Residents continue to battle major solar farm proposals
A SOLAR farm will expand over more than 47 acres of Mid Devon countryside and will be visible from the Blackdown Hills if development goes ahead, objectors say.
Great Curham Farm, Ash Thomas near Tiverton, has been earmarked as a potential site for a total of 42,080 panels by Solar Power Generation Ltd, Somerset.
Opponents have complained about a lack of consultation with villagers who will continue to fight the plans on the grounds it will result in the loss of Grade 1 farmland, as well as having a "detrimental visual impact" on the area.
Cllr Barrie Corden, chairman of Halberton Parish Council, said a residents' meeting was held so objectors could come up with effective ways of thwarting the proposal, "which, if it went ahead, would be huge and one of the biggest sites in the Westcountry," he said.
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Members of the press were told they "must not attend the meeting" by organisers.
Cllr Corden said: "There is a lot of very strong feeling about this.
"People are concerned about a complete change to the whole environment and the fact it will change the look of the area from Devonshire countryside to an industrial park.
"The other principle concern is this is all Grade 1 farmland and should not be used for anything other than future food production and that is what most people objected to.
"There was also concern over the road network as the infrastructure will need to be brought in, which will be 42,000 panels and some of the strips will end up being 240m in length and 3.5m tall at the back – no matter what hedging you put up, you will still be able to see the panels, in fact you will be able to see them from miles around," Cllr Corden added.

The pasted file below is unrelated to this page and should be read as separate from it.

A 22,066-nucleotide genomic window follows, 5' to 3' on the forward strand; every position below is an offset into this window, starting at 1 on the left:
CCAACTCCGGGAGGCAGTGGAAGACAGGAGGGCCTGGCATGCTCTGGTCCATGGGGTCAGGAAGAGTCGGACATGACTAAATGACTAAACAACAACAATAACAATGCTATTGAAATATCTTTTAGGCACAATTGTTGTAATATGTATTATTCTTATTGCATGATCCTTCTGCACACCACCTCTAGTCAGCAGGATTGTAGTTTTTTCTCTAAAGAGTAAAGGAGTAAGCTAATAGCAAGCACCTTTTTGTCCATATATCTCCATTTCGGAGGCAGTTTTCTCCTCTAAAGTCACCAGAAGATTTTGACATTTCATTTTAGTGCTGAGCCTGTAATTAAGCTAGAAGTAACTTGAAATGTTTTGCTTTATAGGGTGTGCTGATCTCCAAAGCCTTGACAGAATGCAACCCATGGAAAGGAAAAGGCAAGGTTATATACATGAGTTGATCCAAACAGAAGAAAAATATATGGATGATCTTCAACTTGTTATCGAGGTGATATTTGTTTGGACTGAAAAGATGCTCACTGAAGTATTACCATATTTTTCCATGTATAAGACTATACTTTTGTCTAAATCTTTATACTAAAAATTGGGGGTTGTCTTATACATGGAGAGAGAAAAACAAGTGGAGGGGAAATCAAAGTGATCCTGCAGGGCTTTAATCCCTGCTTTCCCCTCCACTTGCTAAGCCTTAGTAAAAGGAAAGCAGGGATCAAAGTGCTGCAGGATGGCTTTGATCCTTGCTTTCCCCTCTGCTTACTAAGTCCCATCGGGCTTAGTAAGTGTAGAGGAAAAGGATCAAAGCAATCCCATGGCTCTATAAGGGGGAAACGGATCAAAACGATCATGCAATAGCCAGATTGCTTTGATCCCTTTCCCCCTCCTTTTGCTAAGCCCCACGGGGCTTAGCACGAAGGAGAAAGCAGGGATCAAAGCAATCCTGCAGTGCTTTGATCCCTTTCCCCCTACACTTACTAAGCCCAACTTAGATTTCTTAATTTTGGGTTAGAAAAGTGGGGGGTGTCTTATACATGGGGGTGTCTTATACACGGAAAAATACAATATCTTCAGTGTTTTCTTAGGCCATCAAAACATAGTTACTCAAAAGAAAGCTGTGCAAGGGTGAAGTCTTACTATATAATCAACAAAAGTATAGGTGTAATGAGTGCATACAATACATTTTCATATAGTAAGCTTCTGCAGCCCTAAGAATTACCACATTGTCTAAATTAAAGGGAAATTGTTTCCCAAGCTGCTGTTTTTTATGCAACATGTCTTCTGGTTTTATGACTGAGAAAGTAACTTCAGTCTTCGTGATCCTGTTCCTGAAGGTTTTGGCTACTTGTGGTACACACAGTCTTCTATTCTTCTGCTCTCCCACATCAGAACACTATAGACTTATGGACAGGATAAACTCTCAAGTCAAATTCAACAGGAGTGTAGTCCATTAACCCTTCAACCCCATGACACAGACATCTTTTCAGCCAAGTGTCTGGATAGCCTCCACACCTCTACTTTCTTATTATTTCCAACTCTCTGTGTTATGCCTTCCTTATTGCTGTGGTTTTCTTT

A meeting of the parish authority was also held in the nearby hamlet where members formally recommended refusal for the scheme, which district councillor Ray Radford, who represents the area at Phoenix House, 'called in' to be debated by Mid Devon District Council's planning committee in coming months.
Halberton Parish Council recommended approval for smaller solar farm schemes at lesser quality agricultural land at Nethermill Farm and Langlands Farm, but development did not go ahead.
Mid Devon District Council has received more than 60 letters of objection to the scheme, and only three in support.
Former chief executive of the planning authority, Mike Bull, who is among residents to register their dissatisfaction with the council, raised concern over developers calling a meeting to discuss the plan only half-an-hour before the parish council was due to meet to form their views on the proposal on Tuesday, December 11.
He said: "This all smacks of steamrollering a plan through a strategy of making sure local people know as little about the thing as is possible and are precluded from any reasonable opportunity to be informed and express opinions."
The application was lodged with the district council on Wednesday, November 21, but Mr Bull said nobody knew about the plan until around a week later.
A spokesperson for Solar Power Generation Ltd says the scheme, if it goes ahead, will have the capacity to produce 10mw of electricity and that letters were sent to residents to inform them of the plan and of the meeting held by developers last month.
The company also said the scheme is "about average" in size under the ROC (Renewable Obligations Certificate) and that there are many in the UK that are under construction, have planning consent, or are undergoing consideration that are much larger than this.